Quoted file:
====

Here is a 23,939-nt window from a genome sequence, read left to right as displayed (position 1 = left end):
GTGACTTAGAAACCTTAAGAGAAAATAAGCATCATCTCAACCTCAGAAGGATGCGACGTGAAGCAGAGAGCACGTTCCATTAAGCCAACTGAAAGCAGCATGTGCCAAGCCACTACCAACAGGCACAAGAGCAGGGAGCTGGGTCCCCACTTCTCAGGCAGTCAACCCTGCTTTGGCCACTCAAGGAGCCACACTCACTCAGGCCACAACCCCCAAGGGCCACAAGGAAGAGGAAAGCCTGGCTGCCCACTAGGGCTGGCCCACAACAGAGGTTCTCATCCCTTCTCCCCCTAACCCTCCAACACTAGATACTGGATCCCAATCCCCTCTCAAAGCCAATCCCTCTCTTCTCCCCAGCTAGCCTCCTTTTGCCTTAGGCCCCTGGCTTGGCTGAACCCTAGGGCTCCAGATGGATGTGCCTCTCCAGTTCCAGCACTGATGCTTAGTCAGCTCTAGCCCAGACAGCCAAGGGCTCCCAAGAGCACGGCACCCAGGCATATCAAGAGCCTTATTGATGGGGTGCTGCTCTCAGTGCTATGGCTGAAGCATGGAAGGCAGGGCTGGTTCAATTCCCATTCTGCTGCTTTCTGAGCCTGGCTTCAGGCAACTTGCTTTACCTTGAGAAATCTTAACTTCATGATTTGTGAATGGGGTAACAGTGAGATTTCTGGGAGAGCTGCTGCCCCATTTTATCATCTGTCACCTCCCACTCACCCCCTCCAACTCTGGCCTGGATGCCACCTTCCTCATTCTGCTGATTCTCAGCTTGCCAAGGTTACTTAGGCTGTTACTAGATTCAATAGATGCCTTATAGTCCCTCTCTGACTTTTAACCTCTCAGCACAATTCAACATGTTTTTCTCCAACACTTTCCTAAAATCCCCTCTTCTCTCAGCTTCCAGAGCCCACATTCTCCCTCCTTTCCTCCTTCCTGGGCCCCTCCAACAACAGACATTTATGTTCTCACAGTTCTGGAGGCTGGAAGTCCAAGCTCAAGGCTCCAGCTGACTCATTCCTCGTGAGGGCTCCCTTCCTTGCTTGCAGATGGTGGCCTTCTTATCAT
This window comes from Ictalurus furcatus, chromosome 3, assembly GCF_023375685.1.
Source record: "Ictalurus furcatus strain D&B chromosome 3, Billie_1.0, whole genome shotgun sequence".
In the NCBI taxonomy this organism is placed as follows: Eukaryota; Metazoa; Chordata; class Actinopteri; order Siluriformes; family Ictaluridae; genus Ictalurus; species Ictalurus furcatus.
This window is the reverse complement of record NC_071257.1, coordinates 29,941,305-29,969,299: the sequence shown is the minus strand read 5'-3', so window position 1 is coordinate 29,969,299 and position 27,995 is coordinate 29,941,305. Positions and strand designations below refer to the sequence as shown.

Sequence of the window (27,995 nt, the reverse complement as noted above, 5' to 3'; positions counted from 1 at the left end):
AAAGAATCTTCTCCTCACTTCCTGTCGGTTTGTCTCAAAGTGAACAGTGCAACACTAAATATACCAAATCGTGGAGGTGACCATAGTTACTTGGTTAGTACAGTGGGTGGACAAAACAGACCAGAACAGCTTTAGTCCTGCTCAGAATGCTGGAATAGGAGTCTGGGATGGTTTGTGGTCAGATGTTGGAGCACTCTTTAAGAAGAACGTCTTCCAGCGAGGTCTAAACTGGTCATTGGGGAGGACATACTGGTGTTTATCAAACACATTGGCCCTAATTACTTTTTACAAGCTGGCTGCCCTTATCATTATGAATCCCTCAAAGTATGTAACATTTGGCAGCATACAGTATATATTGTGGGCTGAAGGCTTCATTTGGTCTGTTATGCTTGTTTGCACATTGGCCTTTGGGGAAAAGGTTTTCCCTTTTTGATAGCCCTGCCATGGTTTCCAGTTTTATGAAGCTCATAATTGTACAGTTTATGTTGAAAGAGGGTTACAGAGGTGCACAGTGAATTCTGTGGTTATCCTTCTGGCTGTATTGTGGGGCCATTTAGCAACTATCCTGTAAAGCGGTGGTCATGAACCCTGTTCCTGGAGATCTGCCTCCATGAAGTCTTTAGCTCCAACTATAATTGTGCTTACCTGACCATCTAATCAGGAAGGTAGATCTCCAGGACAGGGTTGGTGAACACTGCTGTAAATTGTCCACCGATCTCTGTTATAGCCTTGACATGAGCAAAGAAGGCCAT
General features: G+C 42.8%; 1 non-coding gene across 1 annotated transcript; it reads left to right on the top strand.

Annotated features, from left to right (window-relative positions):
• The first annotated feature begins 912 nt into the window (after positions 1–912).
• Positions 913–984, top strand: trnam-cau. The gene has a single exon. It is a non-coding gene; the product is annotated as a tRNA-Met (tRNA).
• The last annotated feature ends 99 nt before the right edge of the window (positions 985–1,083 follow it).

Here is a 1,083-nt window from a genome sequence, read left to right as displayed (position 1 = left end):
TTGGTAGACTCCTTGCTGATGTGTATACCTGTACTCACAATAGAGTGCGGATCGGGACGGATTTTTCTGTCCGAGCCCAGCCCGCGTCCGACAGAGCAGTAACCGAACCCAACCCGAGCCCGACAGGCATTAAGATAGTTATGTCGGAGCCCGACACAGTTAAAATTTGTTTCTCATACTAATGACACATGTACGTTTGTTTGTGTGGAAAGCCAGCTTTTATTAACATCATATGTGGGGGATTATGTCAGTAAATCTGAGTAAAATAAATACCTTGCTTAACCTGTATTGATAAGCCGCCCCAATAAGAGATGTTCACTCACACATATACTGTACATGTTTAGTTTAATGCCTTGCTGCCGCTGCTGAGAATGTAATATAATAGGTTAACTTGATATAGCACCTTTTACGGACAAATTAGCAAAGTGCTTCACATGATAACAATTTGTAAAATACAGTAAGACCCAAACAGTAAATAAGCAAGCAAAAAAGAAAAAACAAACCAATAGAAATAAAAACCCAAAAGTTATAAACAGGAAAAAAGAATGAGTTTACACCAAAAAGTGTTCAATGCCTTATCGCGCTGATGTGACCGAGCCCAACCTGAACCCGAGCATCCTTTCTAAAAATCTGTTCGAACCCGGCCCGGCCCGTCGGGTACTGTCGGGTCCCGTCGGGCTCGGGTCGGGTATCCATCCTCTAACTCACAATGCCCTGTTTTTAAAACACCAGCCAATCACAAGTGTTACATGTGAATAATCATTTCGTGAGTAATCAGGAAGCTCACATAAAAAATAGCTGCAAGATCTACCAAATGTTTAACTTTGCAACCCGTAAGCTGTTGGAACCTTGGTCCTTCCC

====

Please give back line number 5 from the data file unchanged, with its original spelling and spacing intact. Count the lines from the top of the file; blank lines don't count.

In the NCBI taxonomy this organism is placed as follows: Eukaryota; Metazoa; Chordata; class Actinopteri; order Siluriformes; family Ictaluridae; genus Ictalurus; species Ictalurus furcatus.